A: These are only slogans. They have little value except from platforms. The JVP has suddenly woken up from its deep slumber. Now that they are out of the government, they are out to launch a fresh campaign and this issue was there, luckily for them.

Q: The President has suddenly proposed the power sharing envisaged by the 13th Amendment to the Constitution as the solution to the ethnic conflict. In your opinion can a 20-year-old remedy still be a solution to the festering wound?

A: I submitted a Cabinet Paper as Minister of Constitutional Affairs to the very first cabinet meeting held by President Mahinda Rajapakse. This was in relation to language and in the context of the 13th Amendment.

Previously, language came under the Ministry of Public Administration. My position was that the language policy had remained unimplemented despite the 13th Amendment becoming crystallized here. My position was that language remains the root cause of the national question as well.

Frontiers will get further widened. I also feel that the bilingual policy is important to the rest of the country as much as it is to the northeast. The reason is that 10% of the population in each district excepting Hambantota, belong to minority communities.

 I have made Tamil compulsory for the public service. For so long we have neglected the country's second language. This is an issue that should have been addressed at the dawn of independence in 1948. There would have been no problems if that were done. I am happy that I had the opportunity to correct a historical wrong through policy and practice at least now.

The new entrants to the public service must study the second language. The next step is to introduce it to the schools. We now require competent Tamil teachers. I am inundated with requests for Tamil teachers by various institutions. Some 7,000 new public servants followed Tamil language classes. In the past, Tamil public servants were studying Sinhala.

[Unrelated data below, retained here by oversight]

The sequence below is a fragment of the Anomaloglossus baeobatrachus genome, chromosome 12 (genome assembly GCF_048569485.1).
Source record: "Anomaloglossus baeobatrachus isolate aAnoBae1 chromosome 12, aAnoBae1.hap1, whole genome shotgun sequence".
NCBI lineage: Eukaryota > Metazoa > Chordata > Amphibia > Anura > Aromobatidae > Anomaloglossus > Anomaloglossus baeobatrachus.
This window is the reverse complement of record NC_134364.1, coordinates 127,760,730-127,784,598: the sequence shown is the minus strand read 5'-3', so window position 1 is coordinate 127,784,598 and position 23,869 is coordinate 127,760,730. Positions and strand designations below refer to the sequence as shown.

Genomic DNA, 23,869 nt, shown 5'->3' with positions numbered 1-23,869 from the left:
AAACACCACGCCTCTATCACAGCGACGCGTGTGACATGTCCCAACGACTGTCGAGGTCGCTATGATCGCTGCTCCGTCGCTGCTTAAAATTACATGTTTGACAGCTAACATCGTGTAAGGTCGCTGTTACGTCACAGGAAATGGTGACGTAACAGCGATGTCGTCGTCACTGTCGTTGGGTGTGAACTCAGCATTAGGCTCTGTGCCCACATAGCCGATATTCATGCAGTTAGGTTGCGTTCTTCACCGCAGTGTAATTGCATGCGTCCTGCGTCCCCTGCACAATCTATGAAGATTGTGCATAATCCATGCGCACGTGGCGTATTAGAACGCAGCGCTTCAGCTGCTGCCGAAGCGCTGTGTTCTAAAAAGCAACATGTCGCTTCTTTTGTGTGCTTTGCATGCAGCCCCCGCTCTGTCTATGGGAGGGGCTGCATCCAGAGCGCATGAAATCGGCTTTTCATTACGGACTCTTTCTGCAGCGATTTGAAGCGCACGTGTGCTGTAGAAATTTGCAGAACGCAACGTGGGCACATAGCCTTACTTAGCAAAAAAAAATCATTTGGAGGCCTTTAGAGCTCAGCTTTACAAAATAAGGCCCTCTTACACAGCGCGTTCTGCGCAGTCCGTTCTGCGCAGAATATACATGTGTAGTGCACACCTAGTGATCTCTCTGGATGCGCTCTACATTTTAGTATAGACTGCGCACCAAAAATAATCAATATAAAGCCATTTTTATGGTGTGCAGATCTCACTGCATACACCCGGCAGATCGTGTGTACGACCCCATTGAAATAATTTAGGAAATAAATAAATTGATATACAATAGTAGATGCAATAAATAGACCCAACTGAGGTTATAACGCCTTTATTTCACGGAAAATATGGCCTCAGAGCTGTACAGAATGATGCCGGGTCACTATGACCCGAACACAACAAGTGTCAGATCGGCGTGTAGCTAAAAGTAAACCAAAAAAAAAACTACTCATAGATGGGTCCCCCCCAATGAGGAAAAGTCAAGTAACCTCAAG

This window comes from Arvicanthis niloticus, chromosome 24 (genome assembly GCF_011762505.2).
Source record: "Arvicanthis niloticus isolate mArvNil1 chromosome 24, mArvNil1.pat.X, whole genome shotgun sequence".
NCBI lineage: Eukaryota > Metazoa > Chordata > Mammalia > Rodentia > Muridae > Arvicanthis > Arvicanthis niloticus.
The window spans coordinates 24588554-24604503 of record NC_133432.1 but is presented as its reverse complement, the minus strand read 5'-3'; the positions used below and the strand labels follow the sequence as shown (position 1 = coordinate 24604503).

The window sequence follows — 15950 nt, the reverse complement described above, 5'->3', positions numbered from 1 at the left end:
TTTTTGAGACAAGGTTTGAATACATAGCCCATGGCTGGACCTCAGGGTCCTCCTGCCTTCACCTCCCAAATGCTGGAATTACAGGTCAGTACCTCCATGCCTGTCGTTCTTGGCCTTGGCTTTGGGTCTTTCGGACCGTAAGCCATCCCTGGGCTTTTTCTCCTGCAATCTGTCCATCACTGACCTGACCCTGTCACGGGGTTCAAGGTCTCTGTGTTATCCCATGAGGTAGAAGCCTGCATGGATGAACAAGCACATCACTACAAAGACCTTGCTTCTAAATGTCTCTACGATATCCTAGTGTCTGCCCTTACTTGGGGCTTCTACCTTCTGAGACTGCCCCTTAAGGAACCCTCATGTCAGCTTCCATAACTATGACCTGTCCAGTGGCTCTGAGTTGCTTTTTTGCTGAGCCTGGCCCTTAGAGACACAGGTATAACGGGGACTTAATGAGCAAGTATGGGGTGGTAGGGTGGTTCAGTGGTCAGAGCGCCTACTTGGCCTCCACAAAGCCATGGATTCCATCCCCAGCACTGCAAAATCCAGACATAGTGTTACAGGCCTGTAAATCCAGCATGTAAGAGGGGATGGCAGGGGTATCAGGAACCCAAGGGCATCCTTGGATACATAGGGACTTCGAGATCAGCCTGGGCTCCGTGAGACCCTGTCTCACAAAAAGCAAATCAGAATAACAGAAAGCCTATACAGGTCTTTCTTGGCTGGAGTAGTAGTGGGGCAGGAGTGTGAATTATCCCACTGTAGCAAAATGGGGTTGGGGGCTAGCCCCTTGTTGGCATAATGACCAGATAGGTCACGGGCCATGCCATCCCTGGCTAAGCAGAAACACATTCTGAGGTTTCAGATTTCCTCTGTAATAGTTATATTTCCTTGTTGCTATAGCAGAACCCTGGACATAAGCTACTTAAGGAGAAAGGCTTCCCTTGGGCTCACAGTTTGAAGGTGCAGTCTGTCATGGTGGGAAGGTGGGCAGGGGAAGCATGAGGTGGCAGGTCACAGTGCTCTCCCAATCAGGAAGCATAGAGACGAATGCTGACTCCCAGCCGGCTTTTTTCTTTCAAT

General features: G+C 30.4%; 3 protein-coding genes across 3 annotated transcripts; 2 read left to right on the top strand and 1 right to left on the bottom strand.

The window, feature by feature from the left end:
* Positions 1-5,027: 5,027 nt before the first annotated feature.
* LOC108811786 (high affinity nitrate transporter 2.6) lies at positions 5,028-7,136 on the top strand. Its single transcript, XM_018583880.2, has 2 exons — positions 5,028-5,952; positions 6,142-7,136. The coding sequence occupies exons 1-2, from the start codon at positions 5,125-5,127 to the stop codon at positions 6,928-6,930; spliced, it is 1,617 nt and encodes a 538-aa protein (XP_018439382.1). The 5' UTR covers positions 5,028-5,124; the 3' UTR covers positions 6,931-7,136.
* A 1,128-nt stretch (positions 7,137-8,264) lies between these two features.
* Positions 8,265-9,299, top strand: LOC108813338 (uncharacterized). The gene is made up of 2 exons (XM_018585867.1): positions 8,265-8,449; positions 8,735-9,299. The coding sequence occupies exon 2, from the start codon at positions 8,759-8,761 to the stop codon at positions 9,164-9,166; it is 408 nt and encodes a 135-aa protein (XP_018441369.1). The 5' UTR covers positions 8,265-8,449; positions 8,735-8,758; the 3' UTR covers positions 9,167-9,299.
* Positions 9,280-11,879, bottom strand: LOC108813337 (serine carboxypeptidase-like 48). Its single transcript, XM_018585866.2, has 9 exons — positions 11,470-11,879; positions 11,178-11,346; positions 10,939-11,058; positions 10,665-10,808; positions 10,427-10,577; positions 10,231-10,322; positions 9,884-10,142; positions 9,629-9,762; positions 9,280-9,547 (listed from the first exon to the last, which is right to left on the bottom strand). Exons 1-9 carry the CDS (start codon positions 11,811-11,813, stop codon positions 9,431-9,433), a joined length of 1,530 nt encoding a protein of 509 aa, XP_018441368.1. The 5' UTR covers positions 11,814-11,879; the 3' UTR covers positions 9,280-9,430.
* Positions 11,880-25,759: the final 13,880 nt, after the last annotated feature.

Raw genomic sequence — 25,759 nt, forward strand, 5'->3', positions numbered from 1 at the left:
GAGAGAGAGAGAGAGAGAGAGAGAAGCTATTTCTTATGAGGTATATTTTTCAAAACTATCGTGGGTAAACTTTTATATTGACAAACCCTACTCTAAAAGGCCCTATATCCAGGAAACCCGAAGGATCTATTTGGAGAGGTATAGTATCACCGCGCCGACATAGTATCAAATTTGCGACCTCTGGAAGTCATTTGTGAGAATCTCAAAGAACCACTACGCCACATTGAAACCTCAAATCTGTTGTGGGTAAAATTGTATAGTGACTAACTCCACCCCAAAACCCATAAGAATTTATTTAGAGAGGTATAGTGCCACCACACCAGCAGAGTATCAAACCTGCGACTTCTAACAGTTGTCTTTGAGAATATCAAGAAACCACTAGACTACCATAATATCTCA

To encourage, I have introduced substantial increments and lump sump payments. Even minor employees get the same rewards proportionate to their grading in the service.

Every five years, there is a further increment paid to maintain proficiency.

One of the key initiatives was to put up the Institute of Language Education Training which will be declared open in April. There will be 6,000 rooms for residential students. This will cater to the need of translators and interpreters in some way. There is a big crisis in the public sector due to lack of bilingual officers. Soon we will have nobody left when the seniors leave service.

Also, we have trained 3,000 police personnel at district level. Just let me cite one absurdity. The Jaffna police used to be 100% Sinhalese managed until recently. We have now managed to send at least one Tamil proficient policeman to each of the police stations.

We have also identified 69 AGA divisions as 'bilingual' where language policy is implemented. It has been declared by the President through Gazette declaration as per the provisions of the 16th Amendment.

Another aspect is the teaching of the link language.  It is a huge concern. The management level has crashed due to the lack of English education. Its absence shows at the senior level management. Learning a link language is also about national integration. When one does not know each other's language, there should be a neutral language known to all for communication.

We have managed to teach Tamil to 59 pirivenas including the Malwatta and Asgiriya chapters.

All of the above was explanatory to show an aspect of non-implementation of the 13th Amendment. We need it fully implemented urgently. That's one step in the right direction. For the NE it is necessary. I am happy to note that I was the only opposition MP who voted with the government when the amendment was introduced. Today I consider that I have a right to speak about power devolution and advocate the 13th Amendment as a means to bridging the gap.